Campaigners and experts say they fear that Britain’s vote to leave the European Union (EU) could have serious consequences for disabled people, although it is too early for an accurate assessment of the likely impact.
Among the concerns raised are that the referendum result could trigger another recession, an increase in unemployment and a fresh round of spending cuts.
But there are also fears that disabled people could lose some of the legal protection from discrimination that they receive through EU membership, although it is far from clear what would happen to those rights when Britain leaves.
These protections include EU rules on procurement by public bodies; the air passengers regulation, which provides assistance for disabled passengers travelling in the EU, and similar rules for travel by train, ship, bus and coach; the EU directive on web accessibility for public sector websites, which was agreed last month but has not yet become law; the EU directive on equal treatment in employment and occupation from 2000, which bans disability discrimination in employment; and the planned European Accessibility Act, which will set “common accessibility requirements for certain key products and services”.
Experts have suggested that the impact on disabled people will depend on the departure terms the UK agrees with the rest of the EU.
If the UK stays in the EU single market – which is far from certain – it could mean that it will have to ensure that its domestic laws meet the standards set out in EU law relating to the market, according to Professor Anna Lawson (pictured), the disabled law expert who heads the new Disability Law Hub at the University of Leeds.
This is likely to include employment rights and discrimination laws and the proposed European Accessibility Act, she said.
If the UK agrees to maintain freedom of movement across other EU member states – which again is far from certain – this could help disabled people retain and recruit personal assistants (PAs), and enable the NHS to recruit staff, she added.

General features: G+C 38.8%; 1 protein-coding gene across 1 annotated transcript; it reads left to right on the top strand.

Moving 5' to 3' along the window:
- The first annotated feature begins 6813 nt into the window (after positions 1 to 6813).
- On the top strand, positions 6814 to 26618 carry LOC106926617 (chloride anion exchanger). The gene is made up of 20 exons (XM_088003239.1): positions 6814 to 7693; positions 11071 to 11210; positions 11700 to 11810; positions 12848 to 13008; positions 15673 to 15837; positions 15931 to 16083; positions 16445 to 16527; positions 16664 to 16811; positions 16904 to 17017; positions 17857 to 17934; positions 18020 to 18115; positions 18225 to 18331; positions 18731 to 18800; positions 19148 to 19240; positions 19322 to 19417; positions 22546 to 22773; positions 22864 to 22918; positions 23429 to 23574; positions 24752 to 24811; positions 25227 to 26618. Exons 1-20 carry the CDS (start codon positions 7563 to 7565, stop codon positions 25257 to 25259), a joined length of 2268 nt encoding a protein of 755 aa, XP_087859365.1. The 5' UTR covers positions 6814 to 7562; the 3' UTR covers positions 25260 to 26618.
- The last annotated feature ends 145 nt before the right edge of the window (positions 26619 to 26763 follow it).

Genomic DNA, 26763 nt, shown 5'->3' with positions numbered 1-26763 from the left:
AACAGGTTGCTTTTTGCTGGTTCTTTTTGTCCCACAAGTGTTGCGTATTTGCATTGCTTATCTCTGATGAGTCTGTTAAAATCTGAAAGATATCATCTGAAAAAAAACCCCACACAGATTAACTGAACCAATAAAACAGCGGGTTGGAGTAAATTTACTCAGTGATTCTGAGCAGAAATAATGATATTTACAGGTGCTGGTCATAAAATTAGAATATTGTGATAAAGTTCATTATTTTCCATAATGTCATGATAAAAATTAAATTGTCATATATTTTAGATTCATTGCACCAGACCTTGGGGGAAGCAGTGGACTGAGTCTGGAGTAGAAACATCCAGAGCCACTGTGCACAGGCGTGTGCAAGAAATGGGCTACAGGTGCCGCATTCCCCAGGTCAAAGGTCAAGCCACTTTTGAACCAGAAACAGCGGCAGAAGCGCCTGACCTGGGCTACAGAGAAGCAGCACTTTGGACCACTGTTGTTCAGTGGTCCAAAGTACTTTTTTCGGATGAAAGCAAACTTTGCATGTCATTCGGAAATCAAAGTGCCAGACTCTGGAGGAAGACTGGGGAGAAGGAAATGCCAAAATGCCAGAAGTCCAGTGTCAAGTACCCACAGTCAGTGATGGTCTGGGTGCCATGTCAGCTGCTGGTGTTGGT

But the position of EU regulations on accessible air and ship travel is less clear and more vulnerable to being lost, as they are set out in EU law but not in separate UK legislation, she said.
She added: “So if all EU law were to cease to have effect in the UK, we would lose those rights automatically.”
The Equality and Human Rights Commission (EHRC) website confirms that the post-referendum picture will be a complex one.
Many protections under EU law have been incorporated into UK domestic law by legislation, and so would remain applicable post-EU exit unless repealed by parliament. The same applies to most – but not all – secondary legislation.
The commission also points out that if the UK exits the EU, it is likely to negotiate a trade agreement and that “existing models for trade agreements with the EU require an EU trading partner to comply with EU law (at least in the areas covered by the trade agreement)”.
It adds: “Therefore, leaving the EU, and conducting trade through a new trading agreement, would not necessarily result in lower protections for human rights and equality in domestic law.”
Emily Brothers, a former senior EHRC manager and now a high-profile disabled Labour politician, was less optimistic.
She said she was “extremely disappointed and concerned” about the implications for disabled people, as membership of the EU had brought them “strengthened rights and opportunities, as well as encouraging greater awareness and tolerance”.
She said she believed that progress was now at risk.
She said that if exit from the EU did lead to a halt to free movement across EU states, it could have a serious impact on the number of European migrants willing and able to work as PAs for disabled people.
She said: “The consequence of reduced migration is that the pool of PA support will become smaller and it will be more difficult to find support.
“As pay is often low and [there are] long or irregular hours, it is often taken up by hard-working Eastern Europeans.
“Therefore, it will be difficult for disabled people to find PA support that is reliable and effective.”
She said she believed that this could put the independence of many disabled people at risk.